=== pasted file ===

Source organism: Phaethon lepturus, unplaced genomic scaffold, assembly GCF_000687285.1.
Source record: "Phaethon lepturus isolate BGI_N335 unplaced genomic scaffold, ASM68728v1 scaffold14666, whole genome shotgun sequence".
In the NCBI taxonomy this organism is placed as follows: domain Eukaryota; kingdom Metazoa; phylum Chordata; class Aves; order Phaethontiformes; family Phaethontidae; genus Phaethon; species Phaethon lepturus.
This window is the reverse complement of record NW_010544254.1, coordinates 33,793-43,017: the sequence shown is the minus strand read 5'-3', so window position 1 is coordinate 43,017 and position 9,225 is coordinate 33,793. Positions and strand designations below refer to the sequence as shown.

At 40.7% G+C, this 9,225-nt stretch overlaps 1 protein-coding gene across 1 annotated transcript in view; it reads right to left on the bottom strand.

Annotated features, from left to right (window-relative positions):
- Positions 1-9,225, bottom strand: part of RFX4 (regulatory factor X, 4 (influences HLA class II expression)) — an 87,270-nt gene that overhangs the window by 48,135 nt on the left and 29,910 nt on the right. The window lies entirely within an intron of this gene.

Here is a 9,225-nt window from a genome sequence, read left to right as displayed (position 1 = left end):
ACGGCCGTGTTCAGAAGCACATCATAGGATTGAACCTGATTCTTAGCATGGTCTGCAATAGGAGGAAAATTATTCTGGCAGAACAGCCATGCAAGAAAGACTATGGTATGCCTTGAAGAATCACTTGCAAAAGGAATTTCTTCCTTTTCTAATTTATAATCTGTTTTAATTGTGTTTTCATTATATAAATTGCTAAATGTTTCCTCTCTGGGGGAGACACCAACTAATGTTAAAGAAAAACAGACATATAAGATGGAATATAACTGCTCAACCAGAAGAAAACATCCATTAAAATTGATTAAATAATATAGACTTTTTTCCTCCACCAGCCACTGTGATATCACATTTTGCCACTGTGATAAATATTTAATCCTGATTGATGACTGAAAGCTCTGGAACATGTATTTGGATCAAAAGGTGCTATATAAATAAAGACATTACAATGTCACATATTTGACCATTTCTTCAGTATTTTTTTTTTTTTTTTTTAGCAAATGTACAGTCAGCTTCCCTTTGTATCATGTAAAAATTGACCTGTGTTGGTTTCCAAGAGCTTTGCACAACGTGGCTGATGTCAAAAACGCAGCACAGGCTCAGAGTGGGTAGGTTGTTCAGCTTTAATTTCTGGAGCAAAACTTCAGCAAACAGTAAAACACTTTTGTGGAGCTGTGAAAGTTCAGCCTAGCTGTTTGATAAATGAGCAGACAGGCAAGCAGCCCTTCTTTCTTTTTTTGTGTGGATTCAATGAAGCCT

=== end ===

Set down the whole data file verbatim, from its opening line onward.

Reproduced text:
Source organism: Phaethon lepturus, unplaced genomic scaffold, assembly GCF_000687285.1.
Source record: "Phaethon lepturus isolate BGI_N335 unplaced genomic scaffold, ASM68728v1 scaffold14666, whole genome shotgun sequence".
In the NCBI taxonomy this organism is placed as follows: domain Eukaryota; kingdom Metazoa; phylum Chordata; class Aves; order Phaethontiformes; family Phaethontidae; genus Phaethon; species Phaethon lepturus.
This window is the reverse complement of record NW_010544254.1, coordinates 33,793-43,017: the sequence shown is the minus strand read 5'-3', so window position 1 is coordinate 43,017 and position 9,225 is coordinate 33,793. Positions and strand designations below refer to the sequence as shown.

At 40.7% G+C, this 9,225-nt stretch overlaps 1 protein-coding gene across 1 annotated transcript in view; it reads right to left on the bottom strand.

Annotated features, from left to right (window-relative positions):
- Positions 1-9,225, bottom strand: part of RFX4 (regulatory factor X, 4 (influences HLA class II expression)) — an 87,270-nt gene that overhangs the window by 48,135 nt on the left and 29,910 nt on the right. The window lies entirely within an intron of this gene.

Here is a 9,225-nt window from a genome sequence, read left to right as displayed (position 1 = left end):
ACGGCCGTGTTCAGAAGCACATCATAGGATTGAACCTGATTCTTAGCATGGTCTGCAATAGGAGGAAAATTATTCTGGCAGAACAGCCATGCAAGAAAGACTATGGTATGCCTTGAAGAATCACTTGCAAAAGGAATTTCTTCCTTTTCTAATTTATAATCTGTTTTAATTGTGTTTTCATTATATAAATTGCTAAATGTTTCCTCTCTGGGGGAGACACCAACTAATGTTAAAGAAAAACAGACATATAAGATGGAATATAACTGCTCAACCAGAAGAAAACATCCATTAAAATTGATTAAATAATATAGACTTTTTTCCTCCACCAGCCACTGTGATATCACATTTTGCCACTGTGATAAATATTTAATCCTGATTGATGACTGAAAGCTCTGGAACATGTATTTGGATCAAAAGGTGCTATATAAATAAAGACATTACAATGTCACATATTTGACCATTTCTTCAGTATTTTTTTTTTTTTTTTTTAGCAAATGTACAGTCAGCTTCCCTTTGTATCATGTAAAAATTGACCTGTGTTGGTTTCCAAGAGCTTTGCACAACGTGGCTGATGTCAAAAACGCAGCACAGGCTCAGAGTGGGTAGGTTGTTCAGCTTTAATTTCTGGAGCAAAACTTCAGCAAACAGTAAAACACTTTTGTGGAGCTGTGAAAGTTCAGCCTAGCTGTTTGATAAATGAGCAGACAGGCAAGCAGCCCTTCTTTCTTTTTTTGTGTGGATTCAATGAAGCCT